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David Jarvis, managing director, Print Quest
When it comes to pre-press, there is a lot of competition between the repro houses that serve the flexographic printing industry today. Neel Madsen spoke to a handful of companies about what they can deliver to their customers.
Most repro houses these days are so much more than simple trade shops producing flexo plates for printers. They perform a whole range of pre-press services often speaking directly to the brands and guiding them through the process of producing the best possible packaging from start to finish.
Each company has its own take on how to supply the best pre-press service, the best plates and the best results for their customers. While everyone has the option to the use the same components of the process, it takes a lot of skill and experience to produce consistently excellent results. Finding that perfect combination of consumables and technology, and then tailoring it to the press that will be used for printing is what makes a lot of people in the industry tick.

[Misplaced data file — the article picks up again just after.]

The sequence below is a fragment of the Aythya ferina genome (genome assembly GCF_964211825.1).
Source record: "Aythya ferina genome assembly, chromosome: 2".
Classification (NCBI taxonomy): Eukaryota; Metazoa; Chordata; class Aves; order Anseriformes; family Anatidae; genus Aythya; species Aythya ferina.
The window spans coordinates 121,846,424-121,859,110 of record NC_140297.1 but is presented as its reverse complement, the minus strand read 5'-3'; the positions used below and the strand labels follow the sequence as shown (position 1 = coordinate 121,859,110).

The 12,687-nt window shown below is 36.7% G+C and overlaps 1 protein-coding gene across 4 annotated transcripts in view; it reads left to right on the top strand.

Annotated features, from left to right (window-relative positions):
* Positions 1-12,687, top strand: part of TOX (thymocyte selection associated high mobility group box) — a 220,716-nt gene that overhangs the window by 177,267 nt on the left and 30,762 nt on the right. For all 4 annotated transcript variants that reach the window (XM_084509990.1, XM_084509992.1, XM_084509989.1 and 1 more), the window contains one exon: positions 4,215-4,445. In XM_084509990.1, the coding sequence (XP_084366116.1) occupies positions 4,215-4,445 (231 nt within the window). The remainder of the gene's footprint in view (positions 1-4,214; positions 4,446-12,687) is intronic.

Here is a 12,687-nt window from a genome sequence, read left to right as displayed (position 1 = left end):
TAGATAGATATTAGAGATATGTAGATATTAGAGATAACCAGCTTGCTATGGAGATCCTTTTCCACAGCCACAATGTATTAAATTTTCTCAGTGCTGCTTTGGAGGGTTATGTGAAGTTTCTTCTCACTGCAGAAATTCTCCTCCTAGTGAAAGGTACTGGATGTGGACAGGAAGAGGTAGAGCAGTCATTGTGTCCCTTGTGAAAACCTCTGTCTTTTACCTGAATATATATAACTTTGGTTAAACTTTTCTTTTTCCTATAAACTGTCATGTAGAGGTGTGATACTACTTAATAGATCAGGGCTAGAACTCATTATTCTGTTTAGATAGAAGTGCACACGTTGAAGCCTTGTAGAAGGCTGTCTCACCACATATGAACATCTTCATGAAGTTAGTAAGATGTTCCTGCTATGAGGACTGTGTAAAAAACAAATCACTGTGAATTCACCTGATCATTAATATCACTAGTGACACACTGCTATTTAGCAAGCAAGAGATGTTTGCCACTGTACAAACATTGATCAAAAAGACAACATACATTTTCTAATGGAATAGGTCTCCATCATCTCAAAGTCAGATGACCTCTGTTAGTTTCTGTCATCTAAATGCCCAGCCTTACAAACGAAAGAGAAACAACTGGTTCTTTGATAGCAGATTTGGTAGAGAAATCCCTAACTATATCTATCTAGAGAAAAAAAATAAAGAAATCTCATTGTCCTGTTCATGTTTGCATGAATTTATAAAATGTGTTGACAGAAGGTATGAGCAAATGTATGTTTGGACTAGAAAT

Building a stable platform
Reproflex3, based in Cramlington north of Newcastle, is home to one of the largest Kodak Flexcel NX imaging sites in Europe. It first installed the mid sized NX system in 2010 and recently invested in the newly launched wider imaging device and processing line. This latest investment coincided with a major expansion that saw the company move into a new 10,000 square metres facility five months ago, more than doubling its footprint and offering the opportunity to install a large new platemaking room with the infrastructure set up for a fully fledged cleanroom. Total investment to date in both building works and more new equipment runs to £500,000.
First established in 1996 by Andrew Hewitson and Trevor Lowes, the company is a major proponent of Flexcel NX, which it sees as the ultimate in flexo technology. Mr Hewitson said, 'The stability we get from the NX plate is the driving force behind the exceptional quality we can offer our customers. This is the road we have gone down, and I can honestly say that we don't believe there are any other systems out there that are comparable.'
All pre-press processes for the entire business are centrally controlled by two main servers that run the Kodak Prinergy Powerpack workflow, a management system which the company was the first in the UK to invest in back in 2004 when it was still part of Creo's portfolio. The dual functionality means the servers can back each other up and they also connect externally to customers, network all printers, centralises colour management and all files. It further enables easy fault finding and full traceability should any errors occur anywhere in the process.